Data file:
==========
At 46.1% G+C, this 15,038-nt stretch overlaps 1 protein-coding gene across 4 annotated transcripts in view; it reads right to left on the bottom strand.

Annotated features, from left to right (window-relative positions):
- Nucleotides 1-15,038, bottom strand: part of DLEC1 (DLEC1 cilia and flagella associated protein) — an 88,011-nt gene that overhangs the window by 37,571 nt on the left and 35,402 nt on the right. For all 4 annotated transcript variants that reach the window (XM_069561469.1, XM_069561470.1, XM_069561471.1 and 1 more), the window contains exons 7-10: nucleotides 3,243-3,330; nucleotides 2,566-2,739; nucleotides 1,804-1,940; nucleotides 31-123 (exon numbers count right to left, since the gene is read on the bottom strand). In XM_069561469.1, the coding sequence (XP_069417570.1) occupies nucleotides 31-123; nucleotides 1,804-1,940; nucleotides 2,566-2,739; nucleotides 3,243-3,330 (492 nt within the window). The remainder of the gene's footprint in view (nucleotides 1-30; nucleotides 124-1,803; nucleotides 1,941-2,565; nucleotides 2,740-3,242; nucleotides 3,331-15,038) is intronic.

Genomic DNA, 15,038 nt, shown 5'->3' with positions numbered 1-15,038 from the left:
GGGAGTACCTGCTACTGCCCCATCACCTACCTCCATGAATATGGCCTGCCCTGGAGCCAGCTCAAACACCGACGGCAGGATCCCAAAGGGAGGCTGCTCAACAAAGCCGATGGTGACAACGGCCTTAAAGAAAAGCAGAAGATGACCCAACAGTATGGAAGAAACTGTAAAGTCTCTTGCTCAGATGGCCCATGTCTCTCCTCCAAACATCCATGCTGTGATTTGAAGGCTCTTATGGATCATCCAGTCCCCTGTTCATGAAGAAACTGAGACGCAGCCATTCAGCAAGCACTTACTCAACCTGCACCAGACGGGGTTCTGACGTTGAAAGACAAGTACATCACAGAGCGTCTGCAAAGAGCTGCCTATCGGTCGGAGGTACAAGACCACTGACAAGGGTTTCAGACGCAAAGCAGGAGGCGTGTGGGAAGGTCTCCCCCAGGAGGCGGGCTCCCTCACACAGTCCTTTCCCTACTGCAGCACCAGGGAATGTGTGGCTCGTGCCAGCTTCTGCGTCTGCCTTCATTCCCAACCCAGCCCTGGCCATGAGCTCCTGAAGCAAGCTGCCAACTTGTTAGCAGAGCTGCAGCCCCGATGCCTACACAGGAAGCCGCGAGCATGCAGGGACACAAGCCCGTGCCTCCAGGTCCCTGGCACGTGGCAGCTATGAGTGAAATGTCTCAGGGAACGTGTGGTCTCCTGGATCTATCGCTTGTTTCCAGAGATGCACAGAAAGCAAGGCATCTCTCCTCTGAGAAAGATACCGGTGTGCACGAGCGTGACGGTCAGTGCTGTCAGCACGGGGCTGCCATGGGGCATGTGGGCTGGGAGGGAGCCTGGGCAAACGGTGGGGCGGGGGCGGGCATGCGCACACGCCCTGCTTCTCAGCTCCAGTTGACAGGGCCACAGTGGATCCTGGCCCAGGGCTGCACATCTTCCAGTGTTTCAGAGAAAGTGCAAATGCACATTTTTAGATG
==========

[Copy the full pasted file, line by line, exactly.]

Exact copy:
At 46.1% G+C, this 15,038-nt stretch overlaps 1 protein-coding gene across 4 annotated transcripts in view; it reads right to left on the bottom strand.

Annotated features, from left to right (window-relative positions):
- Nucleotides 1-15,038, bottom strand: part of DLEC1 (DLEC1 cilia and flagella associated protein) — an 88,011-nt gene that overhangs the window by 37,571 nt on the left and 35,402 nt on the right. For all 4 annotated transcript variants that reach the window (XM_069561469.1, XM_069561470.1, XM_069561471.1 and 1 more), the window contains exons 7-10: nucleotides 3,243-3,330; nucleotides 2,566-2,739; nucleotides 1,804-1,940; nucleotides 31-123 (exon numbers count right to left, since the gene is read on the bottom strand). In XM_069561469.1, the coding sequence (XP_069417570.1) occupies nucleotides 31-123; nucleotides 1,804-1,940; nucleotides 2,566-2,739; nucleotides 3,243-3,330 (492 nt within the window). The remainder of the gene's footprint in view (nucleotides 1-30; nucleotides 124-1,803; nucleotides 1,941-2,565; nucleotides 2,740-3,242; nucleotides 3,331-15,038) is intronic.

Genomic DNA, 15,038 nt, shown 5'->3' with positions numbered 1-15,038 from the left:
GGGAGTACCTGCTACTGCCCCATCACCTACCTCCATGAATATGGCCTGCCCTGGAGCCAGCTCAAACACCGACGGCAGGATCCCAAAGGGAGGCTGCTCAACAAAGCCGATGGTGACAACGGCCTTAAAGAAAAGCAGAAGATGACCCAACAGTATGGAAGAAACTGTAAAGTCTCTTGCTCAGATGGCCCATGTCTCTCCTCCAAACATCCATGCTGTGATTTGAAGGCTCTTATGGATCATCCAGTCCCCTGTTCATGAAGAAACTGAGACGCAGCCATTCAGCAAGCACTTACTCAACCTGCACCAGACGGGGTTCTGACGTTGAAAGACAAGTACATCACAGAGCGTCTGCAAAGAGCTGCCTATCGGTCGGAGGTACAAGACCACTGACAAGGGTTTCAGACGCAAAGCAGGAGGCGTGTGGGAAGGTCTCCCCCAGGAGGCGGGCTCCCTCACACAGTCCTTTCCCTACTGCAGCACCAGGGAATGTGTGGCTCGTGCCAGCTTCTGCGTCTGCCTTCATTCCCAACCCAGCCCTGGCCATGAGCTCCTGAAGCAAGCTGCCAACTTGTTAGCAGAGCTGCAGCCCCGATGCCTACACAGGAAGCCGCGAGCATGCAGGGACACAAGCCCGTGCCTCCAGGTCCCTGGCACGTGGCAGCTATGAGTGAAATGTCTCAGGGAACGTGTGGTCTCCTGGATCTATCGCTTGTTTCCAGAGATGCACAGAAAGCAAGGCATCTCTCCTCTGAGAAAGATACCGGTGTGCACGAGCGTGACGGTCAGTGCTGTCAGCACGGGGCTGCCATGGGGCATGTGGGCTGGGAGGGAGCCTGGGCAAACGGTGGGGCGGGGGCGGGCATGCGCACACGCCCTGCTTCTCAGCTCCAGTTGACAGGGCCACAGTGGATCCTGGCCCAGGGCTGCACATCTTCCAGTGTTTCAGAGAAAGTGCAAATGCACATTTTTAGATG